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Now that we’ve talked a bit about types of carbohydrates and where they come from, I’d like to introduce some commonly discussed (though often misunderstood) concepts.

Whole Grains vs Refined Carbohydrate:

When I was in college and just starting out on my nutrition journey, I remember my mother was struggling through a hard time because of her diabetes. She had seen a dietitian and was exercising, but she was still at her wits’ end trying to get her blood sugar under control. At the time, I was reading about something called the glycemic index, so I said “Ma, why don’t you try whole grains?” She did, and it was the final step to getting her blood sugar under control. I was thrilled I could have such a tangible impact on someone!

So what’s all the hubbub about whole grains? In whole grains, the outer husk has not been removed as it has been in a refined grain. The husk slows both the conversion of starch to sugar, and the absorption of the sugar into the blood. This way, sugar enters the bloodstream in doses the body can handle.

The easiest way to think about this is as follows: Imagine a grain of brown-rice and a grain of white rice in a bowl of water. Which one would soften faster? The answer is the white rice, because there is no outer husk preventing the water from getting to it. Similarly, our digestive enzymes have a harder time getting to the starchy part of a grain of brown rice.

So Where Can I Find Whole Grains?

Depends on whether you want to cook them as they are or find them in prepared foods like breads and pastries. The USDA MyPlate website has a really nice list of examples for refined and whole grains.

It’s getting pretty difficult to assess how healthy a given grain food is. So-called “whole-wheat bread” often has white flour mixed into it, so make sure the bread you buy is 100% whole-wheat or whole-grain. Here are some tips based on my own experience:

  • If it comes in a package, beware.
  • If it has health-claims on it, be even more careful.
  • Pick food products that have less than 5 ingredients.
  • Pick food in which sugar is not the first ingredient.
  • Make sure the serving size is reasonable.
  • Make sure there are less than 10 grams of sugar per serving, but less than 5 grams is even better.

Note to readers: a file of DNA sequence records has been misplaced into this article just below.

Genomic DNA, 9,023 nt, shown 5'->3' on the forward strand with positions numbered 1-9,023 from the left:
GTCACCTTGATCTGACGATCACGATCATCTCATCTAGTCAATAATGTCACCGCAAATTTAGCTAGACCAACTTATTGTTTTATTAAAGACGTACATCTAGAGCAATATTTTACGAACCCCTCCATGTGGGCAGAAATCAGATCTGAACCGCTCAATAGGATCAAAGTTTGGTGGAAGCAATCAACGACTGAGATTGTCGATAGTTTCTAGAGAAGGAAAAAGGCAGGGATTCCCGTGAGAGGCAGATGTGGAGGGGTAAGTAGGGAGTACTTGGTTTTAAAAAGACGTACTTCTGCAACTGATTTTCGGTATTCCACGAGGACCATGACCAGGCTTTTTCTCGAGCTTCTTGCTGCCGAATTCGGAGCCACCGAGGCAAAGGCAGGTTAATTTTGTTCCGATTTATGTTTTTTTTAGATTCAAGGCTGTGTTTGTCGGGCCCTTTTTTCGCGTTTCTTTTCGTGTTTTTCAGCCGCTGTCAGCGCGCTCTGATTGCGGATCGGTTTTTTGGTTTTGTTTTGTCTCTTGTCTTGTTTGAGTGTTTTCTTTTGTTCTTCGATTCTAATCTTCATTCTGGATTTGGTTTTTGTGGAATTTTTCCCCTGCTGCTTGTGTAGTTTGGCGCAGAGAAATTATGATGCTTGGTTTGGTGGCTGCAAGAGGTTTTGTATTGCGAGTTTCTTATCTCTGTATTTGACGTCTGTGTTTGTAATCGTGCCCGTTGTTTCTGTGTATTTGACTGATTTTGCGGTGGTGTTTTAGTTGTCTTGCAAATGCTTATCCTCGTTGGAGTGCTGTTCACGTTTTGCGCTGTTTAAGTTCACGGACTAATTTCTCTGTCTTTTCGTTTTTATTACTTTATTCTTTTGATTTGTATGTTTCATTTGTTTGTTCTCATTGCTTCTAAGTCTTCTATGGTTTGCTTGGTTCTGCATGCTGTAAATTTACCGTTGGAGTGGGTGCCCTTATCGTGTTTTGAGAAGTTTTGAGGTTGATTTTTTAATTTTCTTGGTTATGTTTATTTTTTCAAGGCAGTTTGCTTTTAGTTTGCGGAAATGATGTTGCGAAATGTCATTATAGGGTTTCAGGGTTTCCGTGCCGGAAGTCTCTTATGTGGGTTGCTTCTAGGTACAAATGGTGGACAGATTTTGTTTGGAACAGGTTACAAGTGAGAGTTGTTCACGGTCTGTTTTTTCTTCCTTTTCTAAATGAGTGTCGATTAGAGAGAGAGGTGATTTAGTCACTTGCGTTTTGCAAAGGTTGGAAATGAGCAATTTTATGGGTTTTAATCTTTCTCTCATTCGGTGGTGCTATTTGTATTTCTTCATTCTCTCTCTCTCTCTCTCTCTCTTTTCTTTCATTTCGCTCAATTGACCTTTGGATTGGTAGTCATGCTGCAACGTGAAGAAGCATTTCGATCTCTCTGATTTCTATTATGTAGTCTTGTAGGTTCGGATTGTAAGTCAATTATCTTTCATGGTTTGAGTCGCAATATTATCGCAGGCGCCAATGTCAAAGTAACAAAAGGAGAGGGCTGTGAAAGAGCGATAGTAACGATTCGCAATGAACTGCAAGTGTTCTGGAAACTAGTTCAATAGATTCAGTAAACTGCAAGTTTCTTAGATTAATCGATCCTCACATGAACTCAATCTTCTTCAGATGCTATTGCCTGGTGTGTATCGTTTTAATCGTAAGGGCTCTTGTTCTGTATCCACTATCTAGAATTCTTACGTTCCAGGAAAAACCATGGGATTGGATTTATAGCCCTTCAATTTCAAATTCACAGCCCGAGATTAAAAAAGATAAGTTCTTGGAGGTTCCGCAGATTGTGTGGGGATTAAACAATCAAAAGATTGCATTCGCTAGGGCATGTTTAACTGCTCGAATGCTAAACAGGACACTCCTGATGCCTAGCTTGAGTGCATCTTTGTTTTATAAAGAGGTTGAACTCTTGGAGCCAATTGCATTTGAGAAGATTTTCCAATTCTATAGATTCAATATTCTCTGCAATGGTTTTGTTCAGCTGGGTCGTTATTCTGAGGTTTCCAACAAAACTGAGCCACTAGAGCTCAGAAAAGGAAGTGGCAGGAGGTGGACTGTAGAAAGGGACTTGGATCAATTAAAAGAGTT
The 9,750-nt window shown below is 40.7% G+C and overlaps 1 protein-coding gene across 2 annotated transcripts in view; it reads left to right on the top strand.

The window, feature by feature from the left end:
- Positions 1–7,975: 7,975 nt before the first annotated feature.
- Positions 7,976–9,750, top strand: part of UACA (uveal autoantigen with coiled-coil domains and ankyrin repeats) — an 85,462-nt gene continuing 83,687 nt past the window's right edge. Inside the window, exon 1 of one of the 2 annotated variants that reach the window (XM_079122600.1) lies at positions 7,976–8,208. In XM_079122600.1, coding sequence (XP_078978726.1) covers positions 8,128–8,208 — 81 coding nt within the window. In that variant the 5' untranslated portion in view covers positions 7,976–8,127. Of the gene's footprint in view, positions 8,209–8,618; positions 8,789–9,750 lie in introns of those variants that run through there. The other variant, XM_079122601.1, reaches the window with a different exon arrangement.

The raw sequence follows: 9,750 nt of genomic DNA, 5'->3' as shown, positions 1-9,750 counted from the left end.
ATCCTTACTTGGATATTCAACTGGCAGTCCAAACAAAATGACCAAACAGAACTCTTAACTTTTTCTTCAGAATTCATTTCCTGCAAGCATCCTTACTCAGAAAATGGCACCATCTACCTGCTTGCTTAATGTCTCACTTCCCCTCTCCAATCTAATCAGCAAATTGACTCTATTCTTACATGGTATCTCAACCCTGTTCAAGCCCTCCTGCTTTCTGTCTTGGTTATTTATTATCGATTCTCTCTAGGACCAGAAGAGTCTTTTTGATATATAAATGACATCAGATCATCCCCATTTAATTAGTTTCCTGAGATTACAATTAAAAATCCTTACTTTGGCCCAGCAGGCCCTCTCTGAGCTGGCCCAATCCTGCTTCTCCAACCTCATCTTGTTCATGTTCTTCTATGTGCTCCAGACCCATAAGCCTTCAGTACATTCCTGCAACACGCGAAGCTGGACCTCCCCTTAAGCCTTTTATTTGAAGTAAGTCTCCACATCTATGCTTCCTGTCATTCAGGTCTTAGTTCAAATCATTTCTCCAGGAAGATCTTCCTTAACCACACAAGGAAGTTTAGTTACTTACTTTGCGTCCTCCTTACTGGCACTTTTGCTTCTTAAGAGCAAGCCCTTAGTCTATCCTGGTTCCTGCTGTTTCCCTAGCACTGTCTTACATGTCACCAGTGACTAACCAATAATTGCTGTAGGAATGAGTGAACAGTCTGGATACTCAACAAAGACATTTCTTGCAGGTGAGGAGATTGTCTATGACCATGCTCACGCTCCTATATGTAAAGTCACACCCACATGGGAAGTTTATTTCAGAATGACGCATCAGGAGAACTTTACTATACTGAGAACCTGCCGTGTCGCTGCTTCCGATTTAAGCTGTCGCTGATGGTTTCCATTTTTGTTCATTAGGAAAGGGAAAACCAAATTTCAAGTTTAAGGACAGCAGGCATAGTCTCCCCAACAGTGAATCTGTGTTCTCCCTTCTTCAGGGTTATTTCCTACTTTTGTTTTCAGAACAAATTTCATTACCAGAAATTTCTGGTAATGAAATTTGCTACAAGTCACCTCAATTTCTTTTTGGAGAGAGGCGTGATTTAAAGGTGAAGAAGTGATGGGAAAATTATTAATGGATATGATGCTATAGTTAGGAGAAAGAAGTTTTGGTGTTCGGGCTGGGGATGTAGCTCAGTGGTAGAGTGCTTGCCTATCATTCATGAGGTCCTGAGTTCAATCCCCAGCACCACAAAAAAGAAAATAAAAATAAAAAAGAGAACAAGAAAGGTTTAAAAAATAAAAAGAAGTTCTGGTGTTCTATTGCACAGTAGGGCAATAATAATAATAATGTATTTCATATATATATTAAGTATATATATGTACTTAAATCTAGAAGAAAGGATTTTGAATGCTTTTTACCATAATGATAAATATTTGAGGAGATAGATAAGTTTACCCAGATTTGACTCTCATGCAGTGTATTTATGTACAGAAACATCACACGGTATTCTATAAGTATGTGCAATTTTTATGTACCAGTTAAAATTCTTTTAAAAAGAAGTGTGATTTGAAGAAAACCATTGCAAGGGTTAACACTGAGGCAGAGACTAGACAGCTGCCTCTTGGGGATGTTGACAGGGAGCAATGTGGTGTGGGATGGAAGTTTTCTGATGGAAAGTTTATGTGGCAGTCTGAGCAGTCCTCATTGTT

How Much is Too Much?

It can be confusing to figure out how much whole grain to eat. Once humanity switched from hunting and gathering to agriculture, diseases like tooth decay became common. Our ancestors were willing to take a little tooth decay for an abundant source of food, but our current sedentary lifestyle doesn’t demand as much from our diet. Whole grains are nutritious (and delicious) in moderate amounts, but what you can accurately call a “moderate amount” varies from expert to expert.

  • The USDA’s Dietary Guidelines, which are just about the most official (and political) recommendations you can get, suggest about 5-8 oz equivalents per day. (You heard me – ounce equivalents. So much for making nutrition simple.) If you want to know what that means, check out this link on MyPlate. This is about 130 gram (g) of carbohydrate, and about 100g of Net carbs if you have your daily recommended fiber intake.
  • The Atkins people recommend you eat only 20g of net carbohydrate in the induction phase but maintain at 50-70 net carbohydrates (Here’s a link that tells you how to calculate net carbs, and here’s a link to the Atkins Carb-Counter, where you can look up how many carbs are in different foods).

Personally, my recommendations is to make a quarter of your plate whole grains. The rest should be fruits, vegetables and some kind of protein. I disagree with MyPlate on a few points, but for providing a great visual guide for portion size and encouraging people to eat whole foods, it really is very good.

DS

Additional Reference:

Jenkins D, Wolever T, Taylor R, et al. Glycemic index of foods: a physiological basis for carbohydrate exchange. Am J Clin Nutr 1981; 34:362–6.
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